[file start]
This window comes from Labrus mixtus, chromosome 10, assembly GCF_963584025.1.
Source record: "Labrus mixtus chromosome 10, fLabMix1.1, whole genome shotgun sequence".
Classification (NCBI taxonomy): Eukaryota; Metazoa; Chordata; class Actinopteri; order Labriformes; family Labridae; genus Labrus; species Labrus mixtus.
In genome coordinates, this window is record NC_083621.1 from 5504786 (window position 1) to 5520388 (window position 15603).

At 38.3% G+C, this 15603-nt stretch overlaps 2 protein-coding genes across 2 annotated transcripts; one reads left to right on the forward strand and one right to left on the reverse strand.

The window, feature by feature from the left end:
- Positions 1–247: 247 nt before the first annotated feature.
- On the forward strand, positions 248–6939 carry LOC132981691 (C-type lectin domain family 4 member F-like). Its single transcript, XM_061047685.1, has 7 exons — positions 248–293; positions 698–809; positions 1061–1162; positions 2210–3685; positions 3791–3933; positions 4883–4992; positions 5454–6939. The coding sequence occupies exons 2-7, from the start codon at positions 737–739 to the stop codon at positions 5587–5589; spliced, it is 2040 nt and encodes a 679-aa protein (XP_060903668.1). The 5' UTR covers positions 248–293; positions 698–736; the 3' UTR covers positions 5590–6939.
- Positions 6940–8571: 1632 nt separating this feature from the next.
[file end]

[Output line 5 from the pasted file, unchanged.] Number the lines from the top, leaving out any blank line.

At 38.3% G+C, this 15603-nt stretch overlaps 2 protein-coding genes across 2 annotated transcripts; one reads left to right on the forward strand and one right to left on the reverse strand.